DasGupta's world building is vivid and imaginative, and peopled with elements from Bengali folk tales. Banter between the princes, Kiran and other characters is often hilarious and always engaging. There are battles and fighting, but rakkhosh rhymes and their copious snot and drool create more slapstick comedy than fear for the reader. The monsters feel harmless rather than menacing. The author also works STEM content into the story, like ideas about dark matter, time, dimensions, etc. Albert Einstein even makes an appearance! An author’s note relates many of the scenes and characters to part of Bengali Folktales she heard as a child. It is her hope that her ideas might encourage young patrons to read more. I’m looking forward to book two!
In Aru Shah and the End of Time, by contrast, there is a lot more at stake. Aru inadvertently releases a malevolent spirit from a lamp when she intentionally disobeys her mother – for a dare. When said spirit is free, everyone around Aru freezes. Her mother is frozen in place, the frenemies who dared her, everyone on the street... She learns that she and Minnie, another tween girl, are Pandava - two reincarnations of five hero brothers born again and again to save the world...
Weighty themes of trust, self-hood and honour define much of the action. The gods of Hindu Mythology are all characters in this story, as well as the mythical creatures they ride. They are extremely interesting and their backstories and interactions enhance the story immensely; but, it is tougher sledding than the world in The Serpent’s Secret. Also, Aru and Minnie are tasked – alone – with completing quests, and eventually confronting the evil spirit before time stops completely and everyone in the world dies.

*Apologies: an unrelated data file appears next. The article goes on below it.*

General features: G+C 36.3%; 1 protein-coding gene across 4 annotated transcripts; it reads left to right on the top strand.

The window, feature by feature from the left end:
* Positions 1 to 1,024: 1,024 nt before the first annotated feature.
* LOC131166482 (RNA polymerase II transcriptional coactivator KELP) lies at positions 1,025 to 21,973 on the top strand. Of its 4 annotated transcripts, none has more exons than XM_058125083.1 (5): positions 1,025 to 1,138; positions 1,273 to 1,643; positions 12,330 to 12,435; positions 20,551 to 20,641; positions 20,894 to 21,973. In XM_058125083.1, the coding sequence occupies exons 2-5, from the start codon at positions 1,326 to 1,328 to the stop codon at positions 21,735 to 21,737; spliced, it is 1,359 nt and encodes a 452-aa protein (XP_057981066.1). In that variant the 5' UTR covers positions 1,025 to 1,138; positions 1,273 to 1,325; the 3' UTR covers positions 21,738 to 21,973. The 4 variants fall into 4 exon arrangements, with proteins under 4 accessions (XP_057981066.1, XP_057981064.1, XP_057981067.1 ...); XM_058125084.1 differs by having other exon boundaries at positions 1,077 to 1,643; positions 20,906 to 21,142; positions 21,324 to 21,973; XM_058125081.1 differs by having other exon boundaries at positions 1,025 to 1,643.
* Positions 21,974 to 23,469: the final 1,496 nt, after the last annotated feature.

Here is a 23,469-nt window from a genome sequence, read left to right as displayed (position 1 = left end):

Rakkhosh demons are among the adversaries confronting Aru and Minnie, but they aren’t funny and they are very scary. Rick Riordon was involved in publishing this book. Readers who enjoy his many series should enjoy this one.
- Category: Helen
Hip the tortoise and Hop the hare both love to write rhymes and then say them to music (the story explains this as rapping). The text in Hip’s speech bubbles are red. The text in Hop’s speech bubbles are green. The author explains that when you see red words you should read slowly and green words should be read quickly. Hip raps so slowly that people lose interest. Hop raps so quickly that no one can follow her. The plot thickens from there, into two stories and one shorter “bonus mini-comic.” The rhymes and comic panels make the pages fly by, in this 80 page book. Children listening to this book with an adult, after some repetitions could transition into reading a few of the rhyming speech bubbles, which would be really fun for the adult and fledgling reader. The two stories are roughly the length of a picture book and quite funny as well. I think this book might engage some young listeners who are otherwise reluctant readers.
Picture Book Hardcover pr2103269